CPR Railroad West Toronto, car frame straightening at West Toronto Yards 1921

Straightening Frame for Steel Freight Equipment.

The accompanying illustrations show a structural steel framework which is in use at the car department. West Toronto shops, C.P.R., and which is employed in straightening bent end and side sills, sprung sides and ends, bent corner posts, grab irons and ladders, bulged corners, etc., of steel freight cars. The frame is necessarily of substantial construction and well braced, and is erected on a solid concrete foundation.

The top bracing is provided by six transverse I beams, together with the auxiliary tic rods, as shown in fig. 1, and longitudinal channels at the top add to the rigidity. The section of the vertical members is as shown in fig. 2, which also shows the screw jacks and blocks, the blocks moving vertically in the vertical members of the frame, on loosening the nuts, as seen above and below the screw jacks. In addition, there are large rings, secured to iron holding bars sunk into the concrete foundation, for use in straightening vertical bends.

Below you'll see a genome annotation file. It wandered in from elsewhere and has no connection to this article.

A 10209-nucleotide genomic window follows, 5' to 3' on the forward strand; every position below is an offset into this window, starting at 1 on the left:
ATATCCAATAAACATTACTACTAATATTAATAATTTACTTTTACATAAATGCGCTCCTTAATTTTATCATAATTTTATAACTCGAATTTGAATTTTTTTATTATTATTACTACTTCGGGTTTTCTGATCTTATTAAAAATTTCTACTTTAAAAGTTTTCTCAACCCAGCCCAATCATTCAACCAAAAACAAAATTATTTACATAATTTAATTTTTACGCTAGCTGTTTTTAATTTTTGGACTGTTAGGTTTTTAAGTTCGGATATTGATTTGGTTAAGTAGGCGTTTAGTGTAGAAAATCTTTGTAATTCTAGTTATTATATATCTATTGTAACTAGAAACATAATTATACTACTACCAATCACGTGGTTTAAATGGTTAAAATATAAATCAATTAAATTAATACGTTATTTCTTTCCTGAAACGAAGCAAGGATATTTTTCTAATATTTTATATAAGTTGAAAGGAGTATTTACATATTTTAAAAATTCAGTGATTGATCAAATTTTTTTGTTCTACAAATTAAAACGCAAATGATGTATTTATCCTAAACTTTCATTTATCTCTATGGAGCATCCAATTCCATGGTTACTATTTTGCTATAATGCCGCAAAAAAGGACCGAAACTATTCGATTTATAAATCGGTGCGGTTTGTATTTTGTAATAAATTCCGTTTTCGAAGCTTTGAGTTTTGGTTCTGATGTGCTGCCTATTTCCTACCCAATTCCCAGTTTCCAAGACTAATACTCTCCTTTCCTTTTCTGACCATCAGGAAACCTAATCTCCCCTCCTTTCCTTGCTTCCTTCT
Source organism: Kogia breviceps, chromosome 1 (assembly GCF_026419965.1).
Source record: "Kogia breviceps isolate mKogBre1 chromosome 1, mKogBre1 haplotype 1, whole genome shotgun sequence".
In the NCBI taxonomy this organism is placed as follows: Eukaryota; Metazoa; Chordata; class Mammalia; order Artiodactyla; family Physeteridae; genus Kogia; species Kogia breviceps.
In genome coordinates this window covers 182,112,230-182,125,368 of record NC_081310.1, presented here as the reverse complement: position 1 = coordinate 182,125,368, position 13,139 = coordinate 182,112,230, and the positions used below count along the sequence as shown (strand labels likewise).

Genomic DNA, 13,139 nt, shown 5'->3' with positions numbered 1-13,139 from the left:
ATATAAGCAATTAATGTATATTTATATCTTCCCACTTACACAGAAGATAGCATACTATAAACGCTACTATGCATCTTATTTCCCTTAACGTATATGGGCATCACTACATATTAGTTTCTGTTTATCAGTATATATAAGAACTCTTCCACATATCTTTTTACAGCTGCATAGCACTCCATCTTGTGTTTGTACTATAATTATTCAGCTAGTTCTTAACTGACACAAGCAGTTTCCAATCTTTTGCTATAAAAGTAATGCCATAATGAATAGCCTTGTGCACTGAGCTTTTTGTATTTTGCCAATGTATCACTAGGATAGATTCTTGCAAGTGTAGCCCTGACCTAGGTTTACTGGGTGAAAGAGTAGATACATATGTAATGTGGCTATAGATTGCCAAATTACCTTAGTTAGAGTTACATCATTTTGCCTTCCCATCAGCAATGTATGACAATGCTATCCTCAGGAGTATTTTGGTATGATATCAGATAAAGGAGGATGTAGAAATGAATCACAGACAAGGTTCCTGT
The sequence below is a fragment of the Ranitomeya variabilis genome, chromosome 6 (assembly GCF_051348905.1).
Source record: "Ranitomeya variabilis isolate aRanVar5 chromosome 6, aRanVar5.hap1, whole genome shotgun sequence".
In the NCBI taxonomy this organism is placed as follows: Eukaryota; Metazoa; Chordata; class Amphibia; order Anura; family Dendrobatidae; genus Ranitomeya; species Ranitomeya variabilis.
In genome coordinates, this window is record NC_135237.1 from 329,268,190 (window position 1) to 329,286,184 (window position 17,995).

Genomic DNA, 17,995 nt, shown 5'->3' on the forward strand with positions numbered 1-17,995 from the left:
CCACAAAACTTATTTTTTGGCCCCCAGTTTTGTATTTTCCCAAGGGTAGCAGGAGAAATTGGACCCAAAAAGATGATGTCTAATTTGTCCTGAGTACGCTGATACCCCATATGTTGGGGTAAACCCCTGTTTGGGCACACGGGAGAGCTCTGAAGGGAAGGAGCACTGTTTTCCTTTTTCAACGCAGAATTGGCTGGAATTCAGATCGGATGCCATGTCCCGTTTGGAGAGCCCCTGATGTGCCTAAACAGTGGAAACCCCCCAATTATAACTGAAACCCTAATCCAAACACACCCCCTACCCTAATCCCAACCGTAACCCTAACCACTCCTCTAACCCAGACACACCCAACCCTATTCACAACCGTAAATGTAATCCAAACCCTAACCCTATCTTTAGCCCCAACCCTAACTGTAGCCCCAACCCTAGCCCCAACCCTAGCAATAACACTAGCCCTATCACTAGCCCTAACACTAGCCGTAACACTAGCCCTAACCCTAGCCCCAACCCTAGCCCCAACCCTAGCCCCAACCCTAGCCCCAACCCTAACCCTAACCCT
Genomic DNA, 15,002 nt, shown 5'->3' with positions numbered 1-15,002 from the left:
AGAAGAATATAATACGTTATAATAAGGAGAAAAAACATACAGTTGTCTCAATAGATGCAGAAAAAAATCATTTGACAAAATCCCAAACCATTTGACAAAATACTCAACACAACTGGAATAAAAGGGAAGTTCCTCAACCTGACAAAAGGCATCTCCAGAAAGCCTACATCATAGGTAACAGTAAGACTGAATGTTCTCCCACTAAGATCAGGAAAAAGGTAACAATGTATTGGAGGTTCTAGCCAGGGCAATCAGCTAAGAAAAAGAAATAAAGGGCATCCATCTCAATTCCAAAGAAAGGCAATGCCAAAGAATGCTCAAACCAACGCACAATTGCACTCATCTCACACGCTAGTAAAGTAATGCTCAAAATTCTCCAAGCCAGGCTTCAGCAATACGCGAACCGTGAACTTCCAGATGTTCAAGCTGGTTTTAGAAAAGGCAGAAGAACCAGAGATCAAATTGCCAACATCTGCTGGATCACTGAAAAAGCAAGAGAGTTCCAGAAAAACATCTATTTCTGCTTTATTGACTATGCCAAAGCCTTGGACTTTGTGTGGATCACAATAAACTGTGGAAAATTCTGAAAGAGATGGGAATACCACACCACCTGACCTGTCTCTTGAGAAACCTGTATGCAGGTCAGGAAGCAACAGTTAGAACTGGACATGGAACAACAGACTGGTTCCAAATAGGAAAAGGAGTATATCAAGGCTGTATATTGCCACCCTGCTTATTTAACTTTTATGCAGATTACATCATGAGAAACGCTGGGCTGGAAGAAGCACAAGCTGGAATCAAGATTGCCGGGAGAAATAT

The procedure is to chain the work to the rings in the foundation, and straighten the bent part by the use of jacks set on the concrete. The frame, used in conjunction with a heating torch operating on fuel oil, and which is used to heat the work in various cases, so as to facilitate the bending, does a very satisfactory job on steel cars, and saves a great deal of labor in the way of cutting rivets and riveting up, removing and reassembling parts, etc., and amply demonstrates its economy and usefulness in car repairs.

We are indebted for this information to J. Bannon, General Car Foreman, West Toronto shops, C.P.R. Transportation-and-distribution-management magazine.



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